Ranchero Interchange Provides More Access Along the I-15

Ranchero Road is now connected to the I-15 Freeway with a brand spanking new overpass and interchange in the Hesperia/Oak Hills area.

Mayor Eric Schmidt welcomed the public and local, county and state dignitaries to “the new gateway to the High Desert.”

The project did not go off without a hitch. A fire on May 5 started by welding equipment damaged the structure, delaying the project. Damage in the $6 million range was covered by contractor’s insurance.

The contractor and project manager, San Bernardino Associated Governments (SANBAG), worked two crews per day when possible, to make up lost time hoping it would be completed by the end of 2014.

Mayor Schmidt told the audience that the finished project is a testament to municipalities being able to work together despite hardships and setbacks. “In the end, it all comes down to leadership, and I believe we are seeing the embodiment of that phrase today,” he said.

Many local, regional and business officials were on hand to witness the completion of a project that required the City of Hesperia, SANBAG and California Department of Transportation to work together on the $60 million project.

Victorville Councilman Ryan McEachron praised the project team and said it will increase the quality of life for everyone living in the High Desert. He also said the new interchange should relieve traffic congestion, as the La Mesa/Nisqualli Interchange has.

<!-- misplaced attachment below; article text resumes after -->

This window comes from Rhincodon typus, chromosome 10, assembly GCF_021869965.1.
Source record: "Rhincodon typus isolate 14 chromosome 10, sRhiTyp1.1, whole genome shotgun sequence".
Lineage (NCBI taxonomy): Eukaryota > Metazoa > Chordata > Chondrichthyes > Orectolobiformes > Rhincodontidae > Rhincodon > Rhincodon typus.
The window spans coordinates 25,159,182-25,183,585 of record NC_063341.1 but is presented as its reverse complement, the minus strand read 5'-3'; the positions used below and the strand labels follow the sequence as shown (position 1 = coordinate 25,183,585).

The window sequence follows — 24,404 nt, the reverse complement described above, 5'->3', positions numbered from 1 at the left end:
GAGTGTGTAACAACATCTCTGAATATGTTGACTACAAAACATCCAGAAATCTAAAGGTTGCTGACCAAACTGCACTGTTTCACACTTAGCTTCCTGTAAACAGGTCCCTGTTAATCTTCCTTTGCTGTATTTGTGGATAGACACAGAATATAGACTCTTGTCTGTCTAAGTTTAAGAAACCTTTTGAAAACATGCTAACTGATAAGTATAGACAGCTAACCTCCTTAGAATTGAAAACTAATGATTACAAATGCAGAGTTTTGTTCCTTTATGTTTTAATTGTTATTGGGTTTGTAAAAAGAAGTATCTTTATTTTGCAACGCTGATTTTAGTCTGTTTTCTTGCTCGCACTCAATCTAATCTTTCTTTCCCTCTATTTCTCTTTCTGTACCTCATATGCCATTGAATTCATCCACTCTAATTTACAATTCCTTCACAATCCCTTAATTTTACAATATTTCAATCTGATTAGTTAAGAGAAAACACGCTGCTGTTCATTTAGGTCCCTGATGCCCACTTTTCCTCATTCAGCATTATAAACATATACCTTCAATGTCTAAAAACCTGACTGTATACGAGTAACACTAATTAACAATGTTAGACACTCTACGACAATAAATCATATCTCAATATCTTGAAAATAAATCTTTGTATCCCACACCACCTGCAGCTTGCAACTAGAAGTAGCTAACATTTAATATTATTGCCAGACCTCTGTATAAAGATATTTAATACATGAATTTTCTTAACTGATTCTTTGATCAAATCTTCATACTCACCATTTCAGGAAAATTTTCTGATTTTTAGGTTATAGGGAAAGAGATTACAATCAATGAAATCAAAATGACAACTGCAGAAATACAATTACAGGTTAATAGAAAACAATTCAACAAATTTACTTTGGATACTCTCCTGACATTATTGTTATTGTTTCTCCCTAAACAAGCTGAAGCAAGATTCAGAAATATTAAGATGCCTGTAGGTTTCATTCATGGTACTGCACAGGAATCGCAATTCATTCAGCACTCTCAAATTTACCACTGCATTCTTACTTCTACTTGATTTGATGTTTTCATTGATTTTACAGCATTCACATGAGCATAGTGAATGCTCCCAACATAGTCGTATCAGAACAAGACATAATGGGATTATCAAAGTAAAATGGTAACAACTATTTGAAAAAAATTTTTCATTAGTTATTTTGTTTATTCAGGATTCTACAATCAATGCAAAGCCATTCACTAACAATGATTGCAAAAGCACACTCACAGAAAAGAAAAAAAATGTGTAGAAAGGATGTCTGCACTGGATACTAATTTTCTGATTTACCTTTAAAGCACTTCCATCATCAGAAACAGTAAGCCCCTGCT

Still to be completed is Phase 3 of the Ranchero Road Corridor Project, which will widen Ranchero Road from two to four lanes between Interstate 15, and alsothe Phase I undercrossing at Santa Fe Avenue in Hesperia, at an estimated cost of $15 million. Critics have been vocal about the Interchange opening before Ranchero Road is widened, saying it could create worse traffic congestion than transportation officials understand or estimate.

The engineering and environmental work is already being done on the widening project, because the project had received over $26 million in federal and state funds, and there was both timing and usage restrictions on that funding, making it important to use $26 million on the Interchange while continuing to seek construction funding for the rest.

Lovingood said with the completion of the La Mesa/Nisqualli and Ranchero Road interchanges, the High Desert’s capacity to handle east-west traffic increased by 66 percent, and that all material used to build the interchange overpass came from the local desert. Assemblyman Jay Obernolte and former Assemblywoman and Senator Sharon Runner were also present.

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